INDIA: Who is responsible for this murderous justice system?

Seldom does a verdict fully betray the rot that permeates the judicial system from policing to the Judiciary. The Supreme Court of India verdict on 24 September 2016 counts as one such verdict. In acquitting death row convict Dhal Singh Dewangan, a resident of Chhattisgarh, the verdict exposes the façade that passes off as forensic investigation in India, the shoddiness with which lower judiciary deals with evidence, and the denial of justice to those most in need of the same: the poor and the marginalised. The judgment also exposes the bitter truth that despite all the occasional outrages over this or that gory crime, there is virtually no momentum for justice system reforms in India.

Even a cursory look at the circumstances of the case exposes the travesty of justice, for both the accused and the victims. The Sessions Court in Durg of Chhattisgarh convicted Mr. Dewangan for the murder of his wife and 5 daughters in 2012. The High Court of Chhattisgarh later upheld the verdict in 2013 and confirmed the death sentence. The Supreme Court’s verdict shows that both courts did it on the basis of circumstantial evidence, and that too without there having being established a “complete chain of evidence”.

To begin with, the accused was found lying unconscious in his house with all others dead, killed by sharp weapons to be precise. The police rushed him to the nearest Primary Health Centre (PHC) and yet did not place anything on record about his state of consciousness and health, i.e. whether he was really unconscious, and, if so, what had rendered him in that condition. Not a stellar example of basic investigation and record keeping, is it?

Further, the police, on arriving at the site of the crime, failed to seize the clothes the accused was wearing. Interestingly, the seizure memo records that the accused was wearing an “Istamali’ (later explained as a Lungi, an Indian version of wraparound, though both are not the same), while the arrest memo show him wearing “full pant and shirt”, noting also that “nothing found on the person of the accused except clothes worn by him”.

When did the accused change his clothes, given the police itself had found him unconscious and rushed him to the primary health centre? The police have even failed to examine the constable who accompanied the accused to the PHC to explain the anomaly.

The worst in this shoddy investigation was yet to come. The police did not collect any fingerprints from the crime site, not from the house, and not even from the knife found there, which was claimed to be the weapon used for committing the murders!

Just the thought that this fact slipped the attention of all – the police which failed to take fingerprints and the judges, at the sessions and then the high court, who still proceeded to award the death sentence to the accused – should send a shiver down many a spine.

Those that believe in the rule of law and its corollary – that protecting life and person is the responsibility of the state and thereby law enforcement – and those that look to the Judiciary as an institution that delivers redress, should be alarmed by the facts of this investigation and the nature of this judicial process.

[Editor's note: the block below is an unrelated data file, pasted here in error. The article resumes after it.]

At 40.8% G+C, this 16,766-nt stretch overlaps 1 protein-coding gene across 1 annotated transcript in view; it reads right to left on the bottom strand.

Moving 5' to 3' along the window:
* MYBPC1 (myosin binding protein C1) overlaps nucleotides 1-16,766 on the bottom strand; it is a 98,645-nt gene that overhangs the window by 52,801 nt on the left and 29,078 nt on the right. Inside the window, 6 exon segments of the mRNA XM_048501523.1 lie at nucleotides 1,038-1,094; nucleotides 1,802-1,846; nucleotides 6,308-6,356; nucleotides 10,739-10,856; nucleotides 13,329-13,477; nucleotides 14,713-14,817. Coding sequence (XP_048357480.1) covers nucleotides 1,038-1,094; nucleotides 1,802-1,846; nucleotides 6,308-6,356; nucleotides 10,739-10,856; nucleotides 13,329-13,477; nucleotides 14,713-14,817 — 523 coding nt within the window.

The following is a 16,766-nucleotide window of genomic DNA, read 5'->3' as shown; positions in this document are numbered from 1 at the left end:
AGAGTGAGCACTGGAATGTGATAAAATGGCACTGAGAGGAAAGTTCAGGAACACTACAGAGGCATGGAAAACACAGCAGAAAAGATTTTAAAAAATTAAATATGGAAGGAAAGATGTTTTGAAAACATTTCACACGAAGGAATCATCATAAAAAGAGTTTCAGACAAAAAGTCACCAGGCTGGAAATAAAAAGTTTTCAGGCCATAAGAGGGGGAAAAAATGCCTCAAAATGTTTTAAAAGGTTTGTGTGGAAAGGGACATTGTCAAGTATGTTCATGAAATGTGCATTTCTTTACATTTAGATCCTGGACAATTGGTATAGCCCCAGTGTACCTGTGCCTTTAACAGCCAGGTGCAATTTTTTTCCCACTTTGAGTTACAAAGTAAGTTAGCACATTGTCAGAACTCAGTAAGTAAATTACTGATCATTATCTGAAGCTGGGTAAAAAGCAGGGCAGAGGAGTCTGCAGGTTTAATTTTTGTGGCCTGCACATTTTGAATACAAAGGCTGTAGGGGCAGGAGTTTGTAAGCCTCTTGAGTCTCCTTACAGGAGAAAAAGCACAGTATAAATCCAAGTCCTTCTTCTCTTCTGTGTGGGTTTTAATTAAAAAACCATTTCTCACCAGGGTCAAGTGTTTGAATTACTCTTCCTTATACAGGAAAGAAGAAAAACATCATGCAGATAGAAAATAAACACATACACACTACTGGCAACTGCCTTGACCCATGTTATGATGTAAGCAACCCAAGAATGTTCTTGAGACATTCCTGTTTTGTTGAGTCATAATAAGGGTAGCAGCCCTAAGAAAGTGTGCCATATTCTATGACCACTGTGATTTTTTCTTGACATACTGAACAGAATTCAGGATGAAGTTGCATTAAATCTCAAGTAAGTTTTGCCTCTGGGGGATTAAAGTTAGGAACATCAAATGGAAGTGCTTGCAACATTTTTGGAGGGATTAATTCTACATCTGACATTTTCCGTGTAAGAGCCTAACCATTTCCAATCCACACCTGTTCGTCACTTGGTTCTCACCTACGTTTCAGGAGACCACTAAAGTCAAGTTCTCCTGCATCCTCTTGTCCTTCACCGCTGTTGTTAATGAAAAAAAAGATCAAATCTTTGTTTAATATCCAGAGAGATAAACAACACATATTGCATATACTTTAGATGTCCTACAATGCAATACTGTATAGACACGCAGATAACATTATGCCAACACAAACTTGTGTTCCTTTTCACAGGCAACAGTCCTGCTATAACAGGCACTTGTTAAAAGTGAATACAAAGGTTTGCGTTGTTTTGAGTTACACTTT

The Supreme Court arrived at the conclusion that the evidence produced did not “form a complete chain of evidence as not to leave any reasonable ground for the conclusion consistent with the innocence of the appellant nor do the circumstances exclude every possible hypothesis except the guilt of the accused.” And, it follows that the Court set aside the conviction and ordered the accused’s immediate release, if he is not wanted in any other case.

However, the judgement generates more questions than answers. The shoddy status of investigation in India, capable of taking a person so close to the gallows is the first and foremost one. Equally important and discomfiting question emanating from the judgement is the denial of justice to the victims. They would never get justice now, as the judgement hasn’t taken the investigation to task, ordering the police reopen the case. A woman and her five daughters have been killed; this fact remains; only now, no one committed the murders.

The case is more norm than exception. The all-India conviction rate in 13,25,989 cases under IPC crimes tried in 2015 stood at less than half: 46.9%. Take the petty crime cases with plea bargain away and it is far worse. Yes, the bulk of this conviction rate comes from a sluggish justice system forcing scores of under-trials to admit guilt irrespective of their actual culpability; they are forced into this predicament after having to sometimes spend more time in jail than the total sentence of the crime they are accused of carries.

To put it in proper figures, despite being under continuous media and civil society gaze after the infamous Delhi gang rape case in 2012, the conviction rate in rape cases tried in 2015 stood at just above 29%, i.e. almost half of the overall conviction rate, and an even more abysmal 19.8% in attempt to rape cases.

Only thing sadder than this is the fact that no one would even seek justice for them; there will not be “No one killed mother and 5 daughters” campaigns; no one will take out candle light processions for them, no one would be screaming in studios of news channels about the crime against women. And this would not be because their lives are insignificant, incidental to Indian society. It would be because the right to redress and justice are at once both the core, the hinge on which all other rights rest, and the blind spot, the very thing that Indian society and civil society fail to see.

Document Type : Statement
Document ID : AHRC-STM-148-2016
Countries : India,
Issues : Democracy, Freedom of expression, Human rights defenders, Institutional reform, Judicial system, Prosecution system, Rule of law,